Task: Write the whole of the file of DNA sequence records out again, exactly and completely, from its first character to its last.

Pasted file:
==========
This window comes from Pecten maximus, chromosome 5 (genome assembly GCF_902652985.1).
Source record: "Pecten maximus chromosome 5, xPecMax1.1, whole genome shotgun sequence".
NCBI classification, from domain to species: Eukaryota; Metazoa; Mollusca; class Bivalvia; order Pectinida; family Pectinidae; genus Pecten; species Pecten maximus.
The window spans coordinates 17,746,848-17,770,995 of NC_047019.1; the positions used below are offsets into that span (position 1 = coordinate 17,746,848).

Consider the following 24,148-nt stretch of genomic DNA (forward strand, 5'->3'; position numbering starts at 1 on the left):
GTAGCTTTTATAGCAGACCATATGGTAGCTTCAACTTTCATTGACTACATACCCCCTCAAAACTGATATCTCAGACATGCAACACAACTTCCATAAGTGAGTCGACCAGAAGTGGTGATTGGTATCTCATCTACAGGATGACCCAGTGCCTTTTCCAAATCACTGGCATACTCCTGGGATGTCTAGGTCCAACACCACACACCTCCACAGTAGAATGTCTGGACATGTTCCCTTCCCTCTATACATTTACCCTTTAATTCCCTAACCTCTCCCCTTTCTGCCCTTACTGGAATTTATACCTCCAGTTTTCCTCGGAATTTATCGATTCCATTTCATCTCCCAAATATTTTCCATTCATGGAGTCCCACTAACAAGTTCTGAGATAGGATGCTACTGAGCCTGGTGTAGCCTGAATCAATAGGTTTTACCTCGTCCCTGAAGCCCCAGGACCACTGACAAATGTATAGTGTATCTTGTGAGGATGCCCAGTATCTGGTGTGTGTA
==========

This window comes from Pecten maximus, chromosome 5 (genome assembly GCF_902652985.1).
Source record: "Pecten maximus chromosome 5, xPecMax1.1, whole genome shotgun sequence".
NCBI classification, from domain to species: Eukaryota; Metazoa; Mollusca; class Bivalvia; order Pectinida; family Pectinidae; genus Pecten; species Pecten maximus.
The window spans coordinates 17,746,848-17,770,995 of NC_047019.1; the positions used below are offsets into that span (position 1 = coordinate 17,746,848).

Consider the following 24,148-nt stretch of genomic DNA (forward strand, 5'->3'; position numbering starts at 1 on the left):
GTAGCTTTTATAGCAGACCATATGGTAGCTTCAACTTTCATTGACTACATACCCCCTCAAAACTGATATCTCAGACATGCAACACAACTTCCATAAGTGAGTCGACCAGAAGTGGTGATTGGTATCTCATCTACAGGATGACCCAGTGCCTTTTCCAAATCACTGGCATACTCCTGGGATGTCTAGGTCCAACACCACACACCTCCACAGTAGAATGTCTGGACATGTTCCCTTCCCTCTATACATTTACCCTTTAATTCCCTAACCTCTCCCCTTTCTGCCCTTACTGGAATTTATACCTCCAGTTTTCCTCGGAATTTATCGATTCCATTTCATCTCCCAAATATTTTCCATTCATGGAGTCCCACTAACAAGTTCTGAGATAGGATGCTACTGAGCCTGGTGTAGCCTGAATCAATAGGTTTTACCTCGTCCCTGAAGCCCCAGGACCACTGACAAATGTATAGTGTATCTTGTGAGGATGCCCAGTATCTGGTGTGTGTA